A Mixed Bag, But Optimistic on the Consumer

Inflation-adjusted consumer spending growth, 70% of Gross Domestic Product, rose at a lackluster 1.8% annual rate in the advance estimate for 3Q14. That figure is likely to be revised higher, but the pace is expected to remain disappointing relative to job growth (this year, we are on track to post the largest increase in jobs since 2005). The main restraint on spending appears to be the weak trend in average wages. Until the job market tightens a lot more, we’re unlikely to see a significant pickup in wage growth. However, lower gasoline prices will add to consumer purchasing power in the near term.

Prior to the recession, motor vehicle sales were fueled partly by the extraction of home equity (which dried up during the downturn). Motor vehicle sales have improved gradually since the recession ended, reflecting a simple story: 1) Cars get old and have to be replaced, and 2) banks are willing to make auto loans (it’s a lot easier to repossess a car than a home). With the pace of vehicle sales now back to the pre-recession level, it’s unclear whether we’ll see that trend level out.

Core retail sales have risen at a moderate pace in recent months. The October retail sales report showed a modest upward revision to figures for August and September. Obviously, there’s a significant seasonal pattern in unadjusted sales, with a sharp spike in December. As a rough rule of thumb, the back-to-school season is a good predictor of holiday sales. This year’s back-to-school results were relatively lackluster.

Inflation-adjusted wage growth has been weak in recent months, but lower gasoline prices are adding to purchasing power. As noted previously, the impact on the consumer depends on how low gasoline prices go and how long they stay low, but it also arrives with a lag. While lower gasoline prices restrained the retail sales total for October, the added purchasing power should help to support inflation-adjusted spending in November and December. Yet, it’s important to remember that gasoline prices normally fall about 12% from May to December. This year, they’ve fallen a little over 20% since late June. So, the decline in gasoline prices is not as impressive as one might think. Moreover, lower gasoline prices may simply offset the impact of sluggish wage growth, leading to only moderate spending growth in the near term.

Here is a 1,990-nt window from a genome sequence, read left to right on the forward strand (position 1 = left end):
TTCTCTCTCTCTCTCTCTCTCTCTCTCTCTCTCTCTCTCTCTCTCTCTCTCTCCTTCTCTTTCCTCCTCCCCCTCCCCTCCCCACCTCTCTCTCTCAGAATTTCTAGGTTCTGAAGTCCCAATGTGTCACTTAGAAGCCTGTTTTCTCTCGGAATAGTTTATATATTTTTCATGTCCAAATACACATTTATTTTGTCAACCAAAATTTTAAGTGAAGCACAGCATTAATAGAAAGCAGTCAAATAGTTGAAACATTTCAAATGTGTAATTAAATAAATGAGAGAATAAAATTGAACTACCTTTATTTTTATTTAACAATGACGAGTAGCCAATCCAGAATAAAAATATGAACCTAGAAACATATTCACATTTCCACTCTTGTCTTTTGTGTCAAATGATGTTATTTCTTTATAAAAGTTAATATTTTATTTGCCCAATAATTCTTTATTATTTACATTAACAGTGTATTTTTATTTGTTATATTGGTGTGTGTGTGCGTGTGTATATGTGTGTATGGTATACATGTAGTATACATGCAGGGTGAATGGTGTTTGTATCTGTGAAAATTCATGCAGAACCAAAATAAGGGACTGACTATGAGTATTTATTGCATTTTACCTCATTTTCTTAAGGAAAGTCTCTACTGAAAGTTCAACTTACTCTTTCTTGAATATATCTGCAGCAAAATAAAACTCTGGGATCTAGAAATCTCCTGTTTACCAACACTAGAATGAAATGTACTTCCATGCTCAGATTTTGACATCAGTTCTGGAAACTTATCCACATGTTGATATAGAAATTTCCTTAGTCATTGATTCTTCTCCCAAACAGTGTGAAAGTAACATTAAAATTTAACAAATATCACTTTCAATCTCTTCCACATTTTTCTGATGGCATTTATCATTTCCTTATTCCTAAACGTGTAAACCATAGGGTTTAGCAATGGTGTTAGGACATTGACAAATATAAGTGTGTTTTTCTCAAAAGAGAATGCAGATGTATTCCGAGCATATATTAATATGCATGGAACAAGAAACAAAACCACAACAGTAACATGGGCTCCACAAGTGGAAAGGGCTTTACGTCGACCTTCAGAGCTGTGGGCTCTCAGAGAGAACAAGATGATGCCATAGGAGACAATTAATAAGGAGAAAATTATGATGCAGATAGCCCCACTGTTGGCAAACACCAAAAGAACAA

One area where we may be seeing an impact of lower gasoline prices is in consumer sentiment. Consumers don’t spend confidence. Spending is driven primarily by income, although wealth and the ability to borrow are also factors. Still, attitude measures are often a reflection of consumer fundamentals in general. Hence, this is still a positive story.

Gasoline futures are suggesting that there is more room for retail gasoline prices to fall and that they are likely to stay relatively low in the first half of 2015. That’s helpful for the consumer spending outlook. We still need to see a greater pickup in wage growth, but we should get there in the months ahead as the labor market continues to improve.

© Raymond James

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